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August 01, 2005


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You didn't mention my favorite mutt, a yorkipoo. (I noticed this craze sometime last year but only made a short mention on another blog.)

Flawed logic... Just because some people spend exorbitant amounts of money on pets doesn't mean owning a pet is getting more expensive. It's similar to the wedding expense posts. Ms. Princess spends $250,000 on her wedding and raises the average, but that doesn't affect the cost of my wedding. Yes, there is potential to spend more, but the true cost doesn't change.

No matter how much someone spends on their labradoodle, you can still buy a dog for $80 at the humane society. Wait a year, and you will likely be able to pick up a designer dog if you really want one. Throw in $30/month for food, and about $50/month for medical expenses, and you have a cheap exercise buddy and companion.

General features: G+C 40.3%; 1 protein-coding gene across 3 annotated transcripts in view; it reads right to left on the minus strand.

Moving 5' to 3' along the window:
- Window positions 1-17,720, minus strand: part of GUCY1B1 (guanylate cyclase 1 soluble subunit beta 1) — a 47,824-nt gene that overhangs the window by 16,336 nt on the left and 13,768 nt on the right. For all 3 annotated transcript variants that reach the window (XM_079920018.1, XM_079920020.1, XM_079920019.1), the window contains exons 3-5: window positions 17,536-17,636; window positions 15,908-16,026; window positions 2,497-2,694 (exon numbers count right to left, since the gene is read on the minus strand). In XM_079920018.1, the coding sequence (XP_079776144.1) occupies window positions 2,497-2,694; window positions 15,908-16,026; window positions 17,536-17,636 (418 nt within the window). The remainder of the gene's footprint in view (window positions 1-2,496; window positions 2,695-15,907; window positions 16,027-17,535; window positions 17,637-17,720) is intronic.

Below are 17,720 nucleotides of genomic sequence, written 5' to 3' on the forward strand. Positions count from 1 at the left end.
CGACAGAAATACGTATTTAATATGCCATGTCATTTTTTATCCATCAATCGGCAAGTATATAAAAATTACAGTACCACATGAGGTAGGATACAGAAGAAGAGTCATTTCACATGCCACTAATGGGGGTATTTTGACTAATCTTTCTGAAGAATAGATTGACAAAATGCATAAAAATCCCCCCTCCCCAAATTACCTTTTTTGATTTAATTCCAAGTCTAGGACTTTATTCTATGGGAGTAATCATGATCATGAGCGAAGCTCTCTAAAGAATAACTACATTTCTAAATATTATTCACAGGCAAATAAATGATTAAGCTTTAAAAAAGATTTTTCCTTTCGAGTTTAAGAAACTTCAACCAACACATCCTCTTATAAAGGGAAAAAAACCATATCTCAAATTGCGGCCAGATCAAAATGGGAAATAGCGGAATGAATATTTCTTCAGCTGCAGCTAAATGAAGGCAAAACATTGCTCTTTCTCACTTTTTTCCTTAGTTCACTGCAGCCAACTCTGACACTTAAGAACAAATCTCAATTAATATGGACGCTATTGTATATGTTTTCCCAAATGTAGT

Readers --

See the post above from the Savvy Saver.

See, I told you it was a controversial subject. ;-)


As important as it is to control expenses, I'd argue that it is a mistake to ignore that true wealth in life comes not only from saving and accumulating, but also from the act of giving. Our dog cost only $10 from the pound, but her unconditional, unlimited love combined with the knowledge that we've given an unwanted animal a good home has a value beyond simple quantification.

Setting aside for the moment the cost-benefit analysis of owning a pet, I don't see how the content of the post even supports the thesis. How does the existence of a new variety of overpriced designer dogs make owning a pet _in general_ more expensive? It seems like the introduction of more suppliers, even expensive suppliers, should shift the supply curve, and therefore the average market price one would expect, _downward_.

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